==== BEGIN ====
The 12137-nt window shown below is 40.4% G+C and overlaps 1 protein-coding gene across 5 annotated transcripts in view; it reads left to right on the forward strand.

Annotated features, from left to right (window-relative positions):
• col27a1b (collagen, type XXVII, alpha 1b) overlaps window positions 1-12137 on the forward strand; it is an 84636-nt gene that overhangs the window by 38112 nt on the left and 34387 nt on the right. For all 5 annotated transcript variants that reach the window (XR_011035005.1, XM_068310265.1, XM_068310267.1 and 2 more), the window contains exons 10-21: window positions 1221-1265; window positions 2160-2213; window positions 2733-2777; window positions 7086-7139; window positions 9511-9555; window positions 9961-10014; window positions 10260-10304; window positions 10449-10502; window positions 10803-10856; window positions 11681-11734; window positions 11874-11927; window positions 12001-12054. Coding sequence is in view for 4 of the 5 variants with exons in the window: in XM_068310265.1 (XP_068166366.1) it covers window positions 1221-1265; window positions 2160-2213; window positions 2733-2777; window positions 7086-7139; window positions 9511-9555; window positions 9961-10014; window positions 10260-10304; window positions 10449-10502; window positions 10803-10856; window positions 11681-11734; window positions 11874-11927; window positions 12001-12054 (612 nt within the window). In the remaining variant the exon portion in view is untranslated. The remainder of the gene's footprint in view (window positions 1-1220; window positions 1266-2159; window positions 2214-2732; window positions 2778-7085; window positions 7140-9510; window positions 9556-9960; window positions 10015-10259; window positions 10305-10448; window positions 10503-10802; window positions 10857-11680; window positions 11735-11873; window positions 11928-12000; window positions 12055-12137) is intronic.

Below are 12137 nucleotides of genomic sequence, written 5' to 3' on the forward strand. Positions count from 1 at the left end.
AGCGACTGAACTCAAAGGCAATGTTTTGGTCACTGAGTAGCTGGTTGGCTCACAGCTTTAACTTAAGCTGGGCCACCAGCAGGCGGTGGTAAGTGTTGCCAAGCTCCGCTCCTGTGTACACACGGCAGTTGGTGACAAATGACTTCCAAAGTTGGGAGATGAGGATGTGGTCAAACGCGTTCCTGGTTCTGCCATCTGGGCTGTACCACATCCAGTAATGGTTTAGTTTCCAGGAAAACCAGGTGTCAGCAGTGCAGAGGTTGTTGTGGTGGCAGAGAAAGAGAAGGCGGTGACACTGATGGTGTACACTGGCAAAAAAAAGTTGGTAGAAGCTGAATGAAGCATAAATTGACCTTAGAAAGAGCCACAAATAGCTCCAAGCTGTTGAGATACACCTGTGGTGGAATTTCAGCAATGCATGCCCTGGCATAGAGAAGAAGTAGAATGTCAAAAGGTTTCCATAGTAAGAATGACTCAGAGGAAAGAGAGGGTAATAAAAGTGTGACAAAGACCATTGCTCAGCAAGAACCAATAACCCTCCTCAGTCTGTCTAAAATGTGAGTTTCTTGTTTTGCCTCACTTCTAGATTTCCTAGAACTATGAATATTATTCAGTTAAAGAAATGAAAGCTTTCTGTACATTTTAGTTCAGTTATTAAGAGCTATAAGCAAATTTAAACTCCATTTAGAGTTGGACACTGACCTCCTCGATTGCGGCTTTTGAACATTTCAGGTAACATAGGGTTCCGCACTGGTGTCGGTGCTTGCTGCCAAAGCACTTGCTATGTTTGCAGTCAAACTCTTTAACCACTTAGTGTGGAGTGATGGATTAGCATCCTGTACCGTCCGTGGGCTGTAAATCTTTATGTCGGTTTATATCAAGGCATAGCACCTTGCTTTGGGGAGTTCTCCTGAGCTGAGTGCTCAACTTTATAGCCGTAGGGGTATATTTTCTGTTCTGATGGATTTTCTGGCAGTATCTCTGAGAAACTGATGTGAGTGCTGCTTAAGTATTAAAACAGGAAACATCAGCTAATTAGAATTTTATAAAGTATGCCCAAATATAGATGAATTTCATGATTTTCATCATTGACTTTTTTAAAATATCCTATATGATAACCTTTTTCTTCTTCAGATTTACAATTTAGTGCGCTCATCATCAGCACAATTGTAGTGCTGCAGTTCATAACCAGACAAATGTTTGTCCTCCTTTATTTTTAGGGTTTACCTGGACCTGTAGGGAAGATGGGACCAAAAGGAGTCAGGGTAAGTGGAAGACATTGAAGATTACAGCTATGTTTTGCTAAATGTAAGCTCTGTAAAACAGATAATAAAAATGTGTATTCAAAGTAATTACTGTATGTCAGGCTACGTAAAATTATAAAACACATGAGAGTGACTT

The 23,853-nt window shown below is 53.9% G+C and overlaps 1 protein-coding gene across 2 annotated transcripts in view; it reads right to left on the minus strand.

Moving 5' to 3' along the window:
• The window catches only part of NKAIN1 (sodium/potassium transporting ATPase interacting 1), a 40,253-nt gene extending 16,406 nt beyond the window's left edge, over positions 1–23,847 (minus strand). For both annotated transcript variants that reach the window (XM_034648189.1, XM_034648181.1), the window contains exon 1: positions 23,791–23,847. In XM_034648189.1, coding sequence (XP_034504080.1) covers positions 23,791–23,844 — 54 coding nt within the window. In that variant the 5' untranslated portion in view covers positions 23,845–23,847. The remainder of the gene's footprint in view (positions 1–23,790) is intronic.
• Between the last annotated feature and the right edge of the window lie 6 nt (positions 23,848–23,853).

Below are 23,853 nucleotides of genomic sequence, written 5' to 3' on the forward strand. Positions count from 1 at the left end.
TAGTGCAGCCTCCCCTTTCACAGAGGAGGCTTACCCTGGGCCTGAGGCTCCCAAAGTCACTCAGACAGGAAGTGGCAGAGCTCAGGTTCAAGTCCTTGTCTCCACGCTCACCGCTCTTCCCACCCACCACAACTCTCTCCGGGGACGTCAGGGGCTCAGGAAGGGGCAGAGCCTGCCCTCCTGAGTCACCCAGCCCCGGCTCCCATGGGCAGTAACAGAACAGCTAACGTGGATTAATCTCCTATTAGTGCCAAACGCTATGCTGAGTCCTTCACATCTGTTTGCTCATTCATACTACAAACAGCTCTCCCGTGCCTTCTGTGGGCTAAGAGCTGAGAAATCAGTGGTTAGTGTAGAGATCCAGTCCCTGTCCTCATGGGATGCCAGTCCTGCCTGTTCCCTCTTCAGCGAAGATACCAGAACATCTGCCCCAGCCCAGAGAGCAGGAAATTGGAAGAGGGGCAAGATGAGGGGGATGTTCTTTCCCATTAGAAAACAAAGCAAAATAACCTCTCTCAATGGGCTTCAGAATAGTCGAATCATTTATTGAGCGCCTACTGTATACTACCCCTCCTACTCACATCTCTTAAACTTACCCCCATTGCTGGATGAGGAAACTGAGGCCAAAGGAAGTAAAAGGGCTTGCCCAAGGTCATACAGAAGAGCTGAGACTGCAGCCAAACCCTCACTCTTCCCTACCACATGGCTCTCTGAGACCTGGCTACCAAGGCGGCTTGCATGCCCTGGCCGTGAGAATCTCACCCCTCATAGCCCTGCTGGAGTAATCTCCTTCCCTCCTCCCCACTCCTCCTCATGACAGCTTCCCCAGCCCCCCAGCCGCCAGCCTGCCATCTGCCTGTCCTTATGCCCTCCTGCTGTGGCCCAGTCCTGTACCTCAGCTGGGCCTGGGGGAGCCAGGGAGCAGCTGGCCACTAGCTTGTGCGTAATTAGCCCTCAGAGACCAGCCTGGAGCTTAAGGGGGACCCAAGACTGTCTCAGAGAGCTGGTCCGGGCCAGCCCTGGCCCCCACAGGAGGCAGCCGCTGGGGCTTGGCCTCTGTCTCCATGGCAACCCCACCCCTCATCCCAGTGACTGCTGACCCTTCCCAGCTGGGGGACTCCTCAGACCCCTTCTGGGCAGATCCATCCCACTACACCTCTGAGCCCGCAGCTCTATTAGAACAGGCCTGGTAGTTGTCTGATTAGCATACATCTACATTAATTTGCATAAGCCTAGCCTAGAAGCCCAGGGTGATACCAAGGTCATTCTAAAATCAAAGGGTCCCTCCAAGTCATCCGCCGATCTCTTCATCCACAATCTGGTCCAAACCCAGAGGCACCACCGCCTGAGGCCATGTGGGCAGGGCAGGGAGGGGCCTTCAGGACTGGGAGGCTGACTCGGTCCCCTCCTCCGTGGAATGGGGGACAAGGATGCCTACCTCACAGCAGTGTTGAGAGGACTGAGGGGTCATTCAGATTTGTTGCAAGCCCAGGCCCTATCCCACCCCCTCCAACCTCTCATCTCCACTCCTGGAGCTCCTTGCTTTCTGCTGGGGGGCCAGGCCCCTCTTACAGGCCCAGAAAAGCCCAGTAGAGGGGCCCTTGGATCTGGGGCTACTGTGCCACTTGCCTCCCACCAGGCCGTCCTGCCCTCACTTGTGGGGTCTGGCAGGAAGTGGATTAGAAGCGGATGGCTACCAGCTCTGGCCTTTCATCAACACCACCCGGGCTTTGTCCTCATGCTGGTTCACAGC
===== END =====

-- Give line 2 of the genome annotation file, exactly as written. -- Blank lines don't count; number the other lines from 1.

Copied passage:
Annotated features, from left to right (window-relative positions):